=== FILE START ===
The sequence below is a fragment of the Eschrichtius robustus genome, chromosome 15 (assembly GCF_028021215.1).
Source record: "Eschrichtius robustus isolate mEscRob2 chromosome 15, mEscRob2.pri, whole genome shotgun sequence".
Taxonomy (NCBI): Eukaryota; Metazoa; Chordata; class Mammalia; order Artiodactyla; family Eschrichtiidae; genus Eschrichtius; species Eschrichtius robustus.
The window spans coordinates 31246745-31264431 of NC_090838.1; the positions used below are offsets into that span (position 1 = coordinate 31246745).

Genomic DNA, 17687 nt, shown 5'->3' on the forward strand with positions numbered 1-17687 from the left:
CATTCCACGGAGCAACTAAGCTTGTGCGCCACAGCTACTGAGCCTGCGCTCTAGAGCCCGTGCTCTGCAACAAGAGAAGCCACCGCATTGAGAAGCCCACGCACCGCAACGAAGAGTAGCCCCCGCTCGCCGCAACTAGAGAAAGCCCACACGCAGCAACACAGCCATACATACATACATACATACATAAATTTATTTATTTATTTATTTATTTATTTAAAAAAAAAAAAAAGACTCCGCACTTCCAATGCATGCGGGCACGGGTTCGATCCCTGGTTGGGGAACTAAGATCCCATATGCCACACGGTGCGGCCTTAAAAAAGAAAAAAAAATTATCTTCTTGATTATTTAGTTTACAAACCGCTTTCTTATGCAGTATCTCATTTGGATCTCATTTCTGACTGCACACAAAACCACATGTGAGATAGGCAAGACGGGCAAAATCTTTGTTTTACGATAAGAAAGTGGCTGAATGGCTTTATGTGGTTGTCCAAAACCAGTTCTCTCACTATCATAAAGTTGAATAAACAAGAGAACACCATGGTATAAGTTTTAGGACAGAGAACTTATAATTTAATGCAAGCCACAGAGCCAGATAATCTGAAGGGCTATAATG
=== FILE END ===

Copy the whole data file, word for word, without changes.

The sequence below is a fragment of the Eschrichtius robustus genome, chromosome 15 (assembly GCF_028021215.1).
Source record: "Eschrichtius robustus isolate mEscRob2 chromosome 15, mEscRob2.pri, whole genome shotgun sequence".
Taxonomy (NCBI): Eukaryota; Metazoa; Chordata; class Mammalia; order Artiodactyla; family Eschrichtiidae; genus Eschrichtius; species Eschrichtius robustus.
The window spans coordinates 31246745-31264431 of NC_090838.1; the positions used below are offsets into that span (position 1 = coordinate 31246745).

Genomic DNA, 17687 nt, shown 5'->3' on the forward strand with positions numbered 1-17687 from the left:
CATTCCACGGAGCAACTAAGCTTGTGCGCCACAGCTACTGAGCCTGCGCTCTAGAGCCCGTGCTCTGCAACAAGAGAAGCCACCGCATTGAGAAGCCCACGCACCGCAACGAAGAGTAGCCCCCGCTCGCCGCAACTAGAGAAAGCCCACACGCAGCAACACAGCCATACATACATACATACATACATAAATTTATTTATTTATTTATTTATTTATTTAAAAAAAAAAAAAAGACTCCGCACTTCCAATGCATGCGGGCACGGGTTCGATCCCTGGTTGGGGAACTAAGATCCCATATGCCACACGGTGCGGCCTTAAAAAAGAAAAAAAAATTATCTTCTTGATTATTTAGTTTACAAACCGCTTTCTTATGCAGTATCTCATTTGGATCTCATTTCTGACTGCACACAAAACCACATGTGAGATAGGCAAGACGGGCAAAATCTTTGTTTTACGATAAGAAAGTGGCTGAATGGCTTTATGTGGTTGTCCAAAACCAGTTCTCTCACTATCATAAAGTTGAATAAACAAGAGAACACCATGGTATAAGTTTTAGGACAGAGAACTTATAATTTAATGCAAGCCACAGAGCCAGATAATCTGAAGGGCTATAATG